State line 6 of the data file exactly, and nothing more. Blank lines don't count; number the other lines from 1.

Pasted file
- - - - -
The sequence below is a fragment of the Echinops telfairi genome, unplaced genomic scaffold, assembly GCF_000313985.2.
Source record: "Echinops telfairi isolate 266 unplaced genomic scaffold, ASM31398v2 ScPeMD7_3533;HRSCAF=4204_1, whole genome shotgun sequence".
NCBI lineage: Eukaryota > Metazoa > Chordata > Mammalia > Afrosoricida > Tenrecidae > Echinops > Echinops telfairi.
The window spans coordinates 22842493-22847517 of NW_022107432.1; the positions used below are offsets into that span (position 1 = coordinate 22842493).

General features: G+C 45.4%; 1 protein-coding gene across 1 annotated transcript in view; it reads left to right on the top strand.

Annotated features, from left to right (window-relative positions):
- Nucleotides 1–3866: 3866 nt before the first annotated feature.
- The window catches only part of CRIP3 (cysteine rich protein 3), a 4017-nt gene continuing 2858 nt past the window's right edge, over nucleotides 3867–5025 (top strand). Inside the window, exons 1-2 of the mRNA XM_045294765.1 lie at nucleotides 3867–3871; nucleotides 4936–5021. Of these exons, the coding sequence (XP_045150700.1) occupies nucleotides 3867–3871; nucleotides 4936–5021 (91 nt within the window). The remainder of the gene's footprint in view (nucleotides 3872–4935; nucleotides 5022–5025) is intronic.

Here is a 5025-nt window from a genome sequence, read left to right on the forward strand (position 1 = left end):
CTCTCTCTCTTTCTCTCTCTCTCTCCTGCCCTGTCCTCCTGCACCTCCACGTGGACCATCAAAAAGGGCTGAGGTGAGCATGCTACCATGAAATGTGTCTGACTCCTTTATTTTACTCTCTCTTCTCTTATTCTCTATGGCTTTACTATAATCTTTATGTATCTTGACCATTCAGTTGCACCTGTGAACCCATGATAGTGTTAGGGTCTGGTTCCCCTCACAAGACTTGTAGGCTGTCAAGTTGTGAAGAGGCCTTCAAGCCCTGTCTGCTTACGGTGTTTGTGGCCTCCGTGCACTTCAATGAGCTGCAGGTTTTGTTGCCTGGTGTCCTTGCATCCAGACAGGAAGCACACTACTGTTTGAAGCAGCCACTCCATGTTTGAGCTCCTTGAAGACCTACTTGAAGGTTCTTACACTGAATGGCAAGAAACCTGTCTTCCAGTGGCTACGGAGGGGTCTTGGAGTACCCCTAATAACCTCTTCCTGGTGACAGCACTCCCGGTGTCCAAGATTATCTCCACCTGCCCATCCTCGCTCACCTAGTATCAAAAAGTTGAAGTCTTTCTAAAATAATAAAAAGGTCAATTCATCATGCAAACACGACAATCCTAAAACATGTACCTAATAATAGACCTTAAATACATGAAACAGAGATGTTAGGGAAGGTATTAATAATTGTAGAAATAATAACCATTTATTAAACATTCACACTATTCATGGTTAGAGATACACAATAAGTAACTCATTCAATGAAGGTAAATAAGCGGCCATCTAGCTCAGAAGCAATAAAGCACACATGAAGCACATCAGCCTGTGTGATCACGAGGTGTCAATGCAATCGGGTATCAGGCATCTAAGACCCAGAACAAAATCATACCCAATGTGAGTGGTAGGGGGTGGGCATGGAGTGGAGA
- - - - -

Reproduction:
Annotated features, from left to right (window-relative positions):